The final few fathoms are made up by are the allowable indulgence of Dim Sum, attributed to Jah Wobble & Family, and is Chinese rap, introducing Charlie Wardle on vocals and chinese drums, John T. Wardle on both western and oriental percussion and zither, and Mrs Wobble, Zilan, on Chinese harp. More takeaway than throwaway. Guangzhou Funk, which is also included, comes as well from Guanyin, and is more expected fare, the same line-up giving another and funkier take on Chinese dub. Finally, with all good things needing to come to an end, the previously digital-only single, Tyson, gets an airing to close the show. As readers of his Twitter feed might recall, Tyson was the family’s beloved Staffordshire bull terrier, who barked his last in 2021 and is, fittingly, as true a slice of dub as anywhere on this ambitious and engaging compilation.

Cherry Red are to be congratulated for this timely representation of this inventive and industrious musician, capable of seeing joins where few have even noticed the gaps, his bass the glue to transform most ideas of genre into lazy adjectives. They also provide the home for Wobble’s own 30Hz label imprint. The set is well put together in a sturdy pack, with the accompanying booklet full of the wit and wisdom of John J. Wardle. (And that awkward question around file under? Me, I’ve filed this under ‘world’, Cherry Red say ‘pop’, and you could choose a dozen others)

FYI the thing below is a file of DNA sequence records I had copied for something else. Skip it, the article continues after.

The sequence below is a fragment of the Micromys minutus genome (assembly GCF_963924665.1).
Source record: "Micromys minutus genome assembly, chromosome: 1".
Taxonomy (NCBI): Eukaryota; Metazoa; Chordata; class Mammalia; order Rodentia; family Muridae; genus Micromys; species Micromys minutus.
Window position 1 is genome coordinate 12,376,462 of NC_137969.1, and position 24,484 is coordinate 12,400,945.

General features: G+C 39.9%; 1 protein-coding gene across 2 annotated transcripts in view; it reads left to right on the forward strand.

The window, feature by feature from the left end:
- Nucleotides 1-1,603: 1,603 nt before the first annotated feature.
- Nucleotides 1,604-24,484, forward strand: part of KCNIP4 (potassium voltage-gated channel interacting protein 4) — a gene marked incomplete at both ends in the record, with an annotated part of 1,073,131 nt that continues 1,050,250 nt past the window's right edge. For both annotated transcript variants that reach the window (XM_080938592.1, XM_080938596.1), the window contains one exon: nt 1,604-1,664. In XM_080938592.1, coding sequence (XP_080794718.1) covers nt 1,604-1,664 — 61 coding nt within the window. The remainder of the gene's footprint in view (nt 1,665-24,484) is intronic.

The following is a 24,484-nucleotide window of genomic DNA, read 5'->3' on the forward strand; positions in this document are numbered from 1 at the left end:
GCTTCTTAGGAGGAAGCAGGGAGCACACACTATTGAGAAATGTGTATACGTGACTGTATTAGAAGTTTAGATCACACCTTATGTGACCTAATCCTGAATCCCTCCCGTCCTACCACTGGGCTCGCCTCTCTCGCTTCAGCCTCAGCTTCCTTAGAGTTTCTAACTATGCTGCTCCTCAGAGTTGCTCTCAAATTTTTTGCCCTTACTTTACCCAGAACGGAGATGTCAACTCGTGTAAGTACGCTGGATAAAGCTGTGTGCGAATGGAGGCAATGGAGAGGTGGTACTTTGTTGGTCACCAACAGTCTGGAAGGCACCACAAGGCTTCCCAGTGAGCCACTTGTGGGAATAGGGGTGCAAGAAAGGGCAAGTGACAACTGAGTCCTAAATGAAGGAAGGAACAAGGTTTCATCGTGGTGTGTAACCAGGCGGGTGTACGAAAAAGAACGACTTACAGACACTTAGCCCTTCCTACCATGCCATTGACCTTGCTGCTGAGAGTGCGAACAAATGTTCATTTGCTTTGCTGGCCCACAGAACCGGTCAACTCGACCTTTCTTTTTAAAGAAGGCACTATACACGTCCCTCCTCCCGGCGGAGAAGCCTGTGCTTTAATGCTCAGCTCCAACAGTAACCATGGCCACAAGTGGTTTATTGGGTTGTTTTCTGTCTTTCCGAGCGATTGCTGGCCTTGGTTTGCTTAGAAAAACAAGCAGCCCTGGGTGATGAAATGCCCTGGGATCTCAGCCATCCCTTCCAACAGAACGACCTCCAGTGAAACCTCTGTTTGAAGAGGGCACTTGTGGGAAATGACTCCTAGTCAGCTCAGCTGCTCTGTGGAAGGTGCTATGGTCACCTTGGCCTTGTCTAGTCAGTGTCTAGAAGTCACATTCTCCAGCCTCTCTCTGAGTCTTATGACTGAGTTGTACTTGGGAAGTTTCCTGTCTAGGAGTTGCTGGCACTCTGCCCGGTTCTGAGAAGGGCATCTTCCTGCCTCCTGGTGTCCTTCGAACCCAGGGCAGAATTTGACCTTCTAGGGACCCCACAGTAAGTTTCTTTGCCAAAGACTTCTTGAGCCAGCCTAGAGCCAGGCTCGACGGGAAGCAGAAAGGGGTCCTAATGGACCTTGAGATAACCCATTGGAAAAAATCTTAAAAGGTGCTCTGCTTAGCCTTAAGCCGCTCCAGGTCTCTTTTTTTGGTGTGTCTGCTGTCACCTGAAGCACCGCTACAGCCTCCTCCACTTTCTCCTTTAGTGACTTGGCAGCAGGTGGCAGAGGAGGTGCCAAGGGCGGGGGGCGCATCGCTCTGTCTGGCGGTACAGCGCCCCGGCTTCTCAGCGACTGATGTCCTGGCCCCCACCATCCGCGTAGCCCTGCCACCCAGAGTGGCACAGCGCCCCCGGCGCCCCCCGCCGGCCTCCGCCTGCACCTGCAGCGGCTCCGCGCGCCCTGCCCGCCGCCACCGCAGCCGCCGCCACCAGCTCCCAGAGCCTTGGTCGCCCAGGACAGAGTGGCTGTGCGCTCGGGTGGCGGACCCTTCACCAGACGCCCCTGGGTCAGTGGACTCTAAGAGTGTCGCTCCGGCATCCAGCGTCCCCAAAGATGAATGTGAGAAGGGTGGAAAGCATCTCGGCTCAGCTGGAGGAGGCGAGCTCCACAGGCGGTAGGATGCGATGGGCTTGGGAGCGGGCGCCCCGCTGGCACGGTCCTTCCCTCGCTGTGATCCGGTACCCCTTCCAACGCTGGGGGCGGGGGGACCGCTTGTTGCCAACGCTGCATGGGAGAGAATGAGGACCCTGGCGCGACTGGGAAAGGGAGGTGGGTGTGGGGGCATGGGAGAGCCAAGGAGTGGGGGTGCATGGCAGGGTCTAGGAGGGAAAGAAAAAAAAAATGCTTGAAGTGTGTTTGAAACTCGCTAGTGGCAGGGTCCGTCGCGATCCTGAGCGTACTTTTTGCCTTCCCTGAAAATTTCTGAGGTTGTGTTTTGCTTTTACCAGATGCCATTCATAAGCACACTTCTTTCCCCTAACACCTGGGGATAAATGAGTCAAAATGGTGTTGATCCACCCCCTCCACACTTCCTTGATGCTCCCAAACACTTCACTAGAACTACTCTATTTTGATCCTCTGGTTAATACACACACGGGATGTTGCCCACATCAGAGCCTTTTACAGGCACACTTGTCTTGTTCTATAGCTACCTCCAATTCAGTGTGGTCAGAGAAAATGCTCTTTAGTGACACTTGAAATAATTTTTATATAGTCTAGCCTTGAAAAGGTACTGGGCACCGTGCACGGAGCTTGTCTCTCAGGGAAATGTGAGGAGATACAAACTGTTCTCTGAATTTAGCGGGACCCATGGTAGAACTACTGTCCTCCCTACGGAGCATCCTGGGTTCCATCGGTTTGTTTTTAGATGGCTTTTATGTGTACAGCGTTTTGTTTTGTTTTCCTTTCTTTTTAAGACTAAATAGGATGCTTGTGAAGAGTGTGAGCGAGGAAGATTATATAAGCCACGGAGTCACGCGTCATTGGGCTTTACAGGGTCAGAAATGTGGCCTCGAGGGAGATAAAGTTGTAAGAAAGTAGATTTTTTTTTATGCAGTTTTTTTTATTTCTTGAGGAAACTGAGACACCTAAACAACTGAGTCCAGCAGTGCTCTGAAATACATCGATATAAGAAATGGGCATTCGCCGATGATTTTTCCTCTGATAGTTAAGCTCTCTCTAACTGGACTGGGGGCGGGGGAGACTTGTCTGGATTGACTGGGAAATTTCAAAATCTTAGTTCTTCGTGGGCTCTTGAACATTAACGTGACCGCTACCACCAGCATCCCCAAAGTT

As something a little different, here’s the hats in the air glee of End Of Lockdown Dub, in the End Of Lockdown Dub (Dub) version:

Jah Wobble online / facebook / twitter / Instagram